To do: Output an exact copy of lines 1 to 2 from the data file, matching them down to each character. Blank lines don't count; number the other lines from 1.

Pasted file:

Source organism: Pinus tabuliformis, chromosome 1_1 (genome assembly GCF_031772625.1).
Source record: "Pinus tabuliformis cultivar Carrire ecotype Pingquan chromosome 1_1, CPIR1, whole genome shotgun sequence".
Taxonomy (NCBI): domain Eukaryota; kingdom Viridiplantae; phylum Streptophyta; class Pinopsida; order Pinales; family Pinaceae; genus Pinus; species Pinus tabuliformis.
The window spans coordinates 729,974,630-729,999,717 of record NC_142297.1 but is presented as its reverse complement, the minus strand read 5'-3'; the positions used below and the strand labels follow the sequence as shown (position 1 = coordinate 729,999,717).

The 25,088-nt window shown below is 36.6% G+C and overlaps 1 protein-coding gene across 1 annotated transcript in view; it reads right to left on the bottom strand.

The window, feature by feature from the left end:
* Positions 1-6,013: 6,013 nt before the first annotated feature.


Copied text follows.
Source organism: Pinus tabuliformis, chromosome 1_1 (genome assembly GCF_031772625.1).
Source record: "Pinus tabuliformis cultivar Carrire ecotype Pingquan chromosome 1_1, CPIR1, whole genome shotgun sequence".